Business Strategy

Going for Growth – Good or bad?

Growing a business into a successful enterprise is a tough call, requiring perseverance, leadership skills and a lot of critical thinking. Having got it established, the next stages of expansion and growth are equally difficult, but growth of some sort is essential for your business if you want to survive.

In the brewing business there is a prevailing thought that successful growth means broaching the 5000HL barrier & storming through to production levels of 20,000HL or more.  At this point, you can get the economies of scale and become successful.  Anything less is not good enough!

However, recently we have had two examples of reasonable size breweries who raised significant funds on Crowd Cube (£900,000+) in order to storm the barrier and jump start the business, but who have since then got into serious problems.

·      HopStuff have had to rein in their expansion plans due to management issues

·      RedChurch, who raised money a year ago & then went in administration owing the tax man around a million!

So growth maybe is not that easy, even with a load of cheap money (Crowdfunding by the way, is cheap money!)

It’s becoming a much more competitive market place out there in the Craft beer market place. International Craft Brewers have started to muscle into the market and we’ve seen that many smaller breweries are struggling to keep pace. Passion and enthusiasm can only take you so far in a crowded market place, and these attributes are by themselves not enough to make your business successful.

But maybe we need to move away from simply thinking of GROWTH in terms of turnover. As the old adage goes, “turnover is vanity, profit is sanity!”  

Growth can also be achieved across a broader range of points:

1.     Grow in profitability – focus on growing your profitability, step by step. Control your costs and add value to achieve higher margins

2.     Growth in your Brand – invest in the brand to grow its value, see the results in easier sales, greater ability to achieve higher prices and wider distribution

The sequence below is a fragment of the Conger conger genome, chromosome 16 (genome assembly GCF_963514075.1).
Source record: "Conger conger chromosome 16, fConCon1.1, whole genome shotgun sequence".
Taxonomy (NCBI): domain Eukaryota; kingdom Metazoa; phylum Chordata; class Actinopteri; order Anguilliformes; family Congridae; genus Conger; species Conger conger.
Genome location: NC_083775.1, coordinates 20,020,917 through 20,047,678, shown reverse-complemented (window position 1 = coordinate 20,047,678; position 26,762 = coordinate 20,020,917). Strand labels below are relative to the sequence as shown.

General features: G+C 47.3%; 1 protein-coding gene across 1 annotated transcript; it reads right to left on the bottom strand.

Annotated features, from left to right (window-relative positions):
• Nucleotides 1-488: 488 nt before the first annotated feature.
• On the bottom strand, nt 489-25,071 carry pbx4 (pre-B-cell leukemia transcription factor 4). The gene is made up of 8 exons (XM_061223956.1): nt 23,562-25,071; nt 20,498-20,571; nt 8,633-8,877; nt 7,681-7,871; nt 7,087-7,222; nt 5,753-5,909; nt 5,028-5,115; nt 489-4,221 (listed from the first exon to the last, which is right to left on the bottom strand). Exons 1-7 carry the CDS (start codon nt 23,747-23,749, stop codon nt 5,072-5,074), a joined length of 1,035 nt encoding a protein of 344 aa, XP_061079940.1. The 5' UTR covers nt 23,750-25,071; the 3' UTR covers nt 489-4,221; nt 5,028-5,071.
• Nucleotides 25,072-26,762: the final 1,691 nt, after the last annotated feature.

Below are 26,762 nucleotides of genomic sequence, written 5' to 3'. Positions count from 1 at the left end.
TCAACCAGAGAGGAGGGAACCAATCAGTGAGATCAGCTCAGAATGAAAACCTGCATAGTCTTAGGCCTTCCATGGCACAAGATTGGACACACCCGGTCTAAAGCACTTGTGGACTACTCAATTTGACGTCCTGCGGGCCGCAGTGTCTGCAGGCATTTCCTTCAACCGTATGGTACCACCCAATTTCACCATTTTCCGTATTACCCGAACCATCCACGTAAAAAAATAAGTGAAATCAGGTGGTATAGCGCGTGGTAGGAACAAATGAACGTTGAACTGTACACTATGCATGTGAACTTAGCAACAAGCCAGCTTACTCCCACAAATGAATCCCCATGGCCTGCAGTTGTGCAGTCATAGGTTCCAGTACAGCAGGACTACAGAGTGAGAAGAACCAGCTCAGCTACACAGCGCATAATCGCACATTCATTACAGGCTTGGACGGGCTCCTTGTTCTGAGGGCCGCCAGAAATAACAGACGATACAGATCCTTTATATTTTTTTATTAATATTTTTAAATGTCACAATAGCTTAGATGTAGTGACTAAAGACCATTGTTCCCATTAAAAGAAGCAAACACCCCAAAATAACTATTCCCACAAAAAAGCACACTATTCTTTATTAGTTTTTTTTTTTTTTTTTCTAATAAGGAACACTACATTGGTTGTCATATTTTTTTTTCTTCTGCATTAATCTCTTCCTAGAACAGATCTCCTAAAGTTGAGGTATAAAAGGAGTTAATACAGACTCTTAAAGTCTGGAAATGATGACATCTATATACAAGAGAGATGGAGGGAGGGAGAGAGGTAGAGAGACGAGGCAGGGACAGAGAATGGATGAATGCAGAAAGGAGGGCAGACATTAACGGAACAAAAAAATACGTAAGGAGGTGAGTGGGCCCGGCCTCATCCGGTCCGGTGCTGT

3.     Growth in distribution – grow your distribution in market reach and penetration, widen your base of outlets

4.     Growth in your team – focus on skills and expertise development which increases productivity

5.     Lastly, growth in turnover and sales.

Whichever growth mix you choose, it will take management.

The first four routes to growth are less about heavy investment and more about management focus.  They take detailed skills that not every brewery management team possess. Why would they? Starting a business with passion and enthusiasm can get many people to a certain level.  But unfortunately, they are not the only attributes you will need to drive a business to the next level.

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That’s one of the reasons why some small and larger breweries fail, the business grows beyond the skills of the management team.  Those who go on to succeed from this position, identify the skills gap that needs to be filled.   Then the business owners will look for external advisers/mentors to help develop the strategies, plan the growth and manage the issues.  All sorts of businesses do it, in all sort of industries, essentially they hire in the missing skills for the management team.

Lastly, it’s important to note that growth in terms of turnover this can be done slowly step by step or dramatically by using additional funds (usually loans, crowd funding etc). Step by step is the safe way, can be unexciting, slightly boring – but safer.

Going for the quick growth has its issues; people often forget that all the costs come upfront! Your rent jumps up, you need time to install the equipment, the people and then hopefully the sales come.  Unforeseen delays are hard to predict and often slow down cashflow.  So before the investment you need to be sure the sales will come.

This requires clear strategy, SMART Targets and clear accountability to achieve results!

In entrepreneurial businesses the mantra – It takes twice as long as you think it will, and equally costs twice as much as you thought - proves to be true, more often than not!

 At The Business of Drinks we do not believe there is one simple solution on how to grow a business. It’s all about playing to your particular strengths and managing your business correctly. We have breweries around the £250,000 level making a profit (albeit small) and others moving to the £1million & above, all profitable. Why?

·      Because they have moved beyond passion & enthusiasm to the skills required to run a real business.

·      They manage the costs on everything and produce consistent quality

·      They understand that cash is critical, and their product has to sell for a good price, otherwise why make it?

·      They have a clear strategy and a plan to achieve their objectives

And

·      Because they are not too proud to call in external support when they hit issues they cannot resolve.

 The Business of Drinks works with business owners helping them to focus on the business issues and thus achieve more sustained long-term growth and a clearer road map for growth.

 Do get in touch for an exploratory conversation, if you’d like to discuss your route to growth with one of our advisors.